The growing case for rising interest rates

Andrew Cummings
March 18, 2017

Seemingly holding onto the idea that "gradual" means no more than two hikes per year is the wrong assessment of the Fed reaction function in our way of thinking.

By last night pretty much everyone expected the Fed to raise rates by 0.25%, and so they did.

(Kitco News) - World stock markets were mostly higher Thursday, in the wake of the Wednesday afternoon US interest rate increase from the Federal Reserve.


US CPI data was in line with expectations as headline prices rose 0.1% for February with the annual inflation rate rising to 2.7% from 2.5% previously and highest rate for close to five years. West Texas Intermediate, the USA benchmark for the price of oil, was up 1.8 percent to $48.58 per barrel.

It is worth standing back from the immediate fray.

Ultra-low mortgage interest rates face a possible danger today. Remember that from December 2008 until December 2015, United States base interest rates were effectively zero. Certainly the market had been on high alert for a more aggressive view towards the path of rate hikes and the result had triggered the unloading of the United States dollars.


A series of public comments from Fed officials in the weeks before the latest meeting swiftly altered that perception and by the time policy makers had gathered in Washington this week, a rate hike had been fully priced into financial markets.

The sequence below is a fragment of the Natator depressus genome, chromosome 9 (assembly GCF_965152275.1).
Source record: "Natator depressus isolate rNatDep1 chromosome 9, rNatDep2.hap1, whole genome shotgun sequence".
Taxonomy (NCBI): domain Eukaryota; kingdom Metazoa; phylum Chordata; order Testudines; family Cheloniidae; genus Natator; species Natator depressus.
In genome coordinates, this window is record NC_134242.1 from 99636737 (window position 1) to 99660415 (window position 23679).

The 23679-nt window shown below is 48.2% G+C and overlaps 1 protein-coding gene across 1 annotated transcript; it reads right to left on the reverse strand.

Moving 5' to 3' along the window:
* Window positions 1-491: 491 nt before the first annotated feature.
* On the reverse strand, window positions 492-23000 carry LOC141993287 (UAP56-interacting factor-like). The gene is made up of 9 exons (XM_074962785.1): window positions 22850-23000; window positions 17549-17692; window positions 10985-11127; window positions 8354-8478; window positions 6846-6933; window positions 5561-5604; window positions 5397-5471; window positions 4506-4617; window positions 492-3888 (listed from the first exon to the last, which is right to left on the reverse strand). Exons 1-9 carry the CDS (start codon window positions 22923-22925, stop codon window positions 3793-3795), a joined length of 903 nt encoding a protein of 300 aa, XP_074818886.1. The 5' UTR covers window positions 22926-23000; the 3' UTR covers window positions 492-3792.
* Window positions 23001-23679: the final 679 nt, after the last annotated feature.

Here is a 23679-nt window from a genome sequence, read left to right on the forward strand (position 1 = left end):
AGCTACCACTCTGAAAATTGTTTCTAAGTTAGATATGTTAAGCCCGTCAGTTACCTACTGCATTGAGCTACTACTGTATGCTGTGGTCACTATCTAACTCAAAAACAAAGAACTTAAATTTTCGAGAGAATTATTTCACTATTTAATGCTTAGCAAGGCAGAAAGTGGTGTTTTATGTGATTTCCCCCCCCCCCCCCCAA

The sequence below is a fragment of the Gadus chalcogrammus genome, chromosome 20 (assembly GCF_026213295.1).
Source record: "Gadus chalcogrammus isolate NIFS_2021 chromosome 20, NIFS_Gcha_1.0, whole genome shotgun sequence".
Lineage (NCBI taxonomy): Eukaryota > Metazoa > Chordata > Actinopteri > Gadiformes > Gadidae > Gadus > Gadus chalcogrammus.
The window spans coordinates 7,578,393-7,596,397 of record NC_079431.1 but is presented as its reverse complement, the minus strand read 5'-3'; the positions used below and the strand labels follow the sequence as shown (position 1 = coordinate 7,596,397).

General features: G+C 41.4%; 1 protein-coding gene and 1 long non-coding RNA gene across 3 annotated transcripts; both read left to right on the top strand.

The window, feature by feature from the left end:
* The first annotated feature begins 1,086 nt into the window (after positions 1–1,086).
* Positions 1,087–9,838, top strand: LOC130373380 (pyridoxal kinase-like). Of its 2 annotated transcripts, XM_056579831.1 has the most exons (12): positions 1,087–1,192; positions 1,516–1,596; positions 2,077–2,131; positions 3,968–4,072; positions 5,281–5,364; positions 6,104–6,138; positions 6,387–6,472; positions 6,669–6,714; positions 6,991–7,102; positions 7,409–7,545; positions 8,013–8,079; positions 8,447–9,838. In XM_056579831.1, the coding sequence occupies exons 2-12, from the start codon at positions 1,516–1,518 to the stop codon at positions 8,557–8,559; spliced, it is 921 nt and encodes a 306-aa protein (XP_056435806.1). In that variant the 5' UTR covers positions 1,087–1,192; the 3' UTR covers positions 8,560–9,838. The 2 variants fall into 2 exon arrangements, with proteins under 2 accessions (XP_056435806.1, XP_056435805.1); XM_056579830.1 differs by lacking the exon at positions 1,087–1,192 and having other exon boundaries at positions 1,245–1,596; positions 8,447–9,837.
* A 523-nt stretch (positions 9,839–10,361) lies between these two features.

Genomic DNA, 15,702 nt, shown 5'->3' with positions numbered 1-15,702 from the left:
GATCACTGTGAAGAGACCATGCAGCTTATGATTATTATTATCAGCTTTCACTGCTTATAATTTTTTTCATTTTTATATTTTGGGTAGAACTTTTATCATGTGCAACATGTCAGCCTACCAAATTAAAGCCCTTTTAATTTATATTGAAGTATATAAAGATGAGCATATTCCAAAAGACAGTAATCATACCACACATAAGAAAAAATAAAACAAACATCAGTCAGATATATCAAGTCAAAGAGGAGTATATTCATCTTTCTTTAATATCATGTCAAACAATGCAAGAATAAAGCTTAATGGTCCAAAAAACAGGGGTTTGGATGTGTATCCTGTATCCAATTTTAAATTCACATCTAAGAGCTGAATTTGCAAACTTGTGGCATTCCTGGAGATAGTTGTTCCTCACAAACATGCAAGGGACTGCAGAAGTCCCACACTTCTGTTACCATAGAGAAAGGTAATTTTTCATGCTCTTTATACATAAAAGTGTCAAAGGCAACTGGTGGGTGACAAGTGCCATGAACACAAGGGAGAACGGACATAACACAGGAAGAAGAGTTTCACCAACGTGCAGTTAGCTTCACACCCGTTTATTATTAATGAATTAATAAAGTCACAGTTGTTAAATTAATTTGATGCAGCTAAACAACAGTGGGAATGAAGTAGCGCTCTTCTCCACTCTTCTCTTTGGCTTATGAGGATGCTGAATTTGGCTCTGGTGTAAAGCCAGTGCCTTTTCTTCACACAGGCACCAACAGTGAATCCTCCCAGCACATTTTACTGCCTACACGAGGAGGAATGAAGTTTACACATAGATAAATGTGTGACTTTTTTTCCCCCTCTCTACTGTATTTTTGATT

US Treasury yields rose from more than one-week lows on the view that they had fallen too sharply in the prior session after the Fed maintained its outlook for only a gradual pace of interest rate increases this year. Uncertainties remain - not least which policies President Donald Trump chooses to introduce. As far as core inflation is concerned, which strips out volatile food and energy categories, it increased 0.2% over the prior month and 2.2% on a year-over-year basis. The Fed largely stuck with its previous estimates of the pace of increases up to 2019 and the language of its statement was, if anything, a bit less bullish than expected. There are, for the first time since the crisis, clear enough signs of a pick-up in euro zone growth and prices.

The next hike is now expected in June, meaning several days of cheap dollar in hand, causing stocks to soar. But the euro zone is a long way behind the US. All we can say, looking at the USA experience, is that expectations can change quickly, depending on the economic data.


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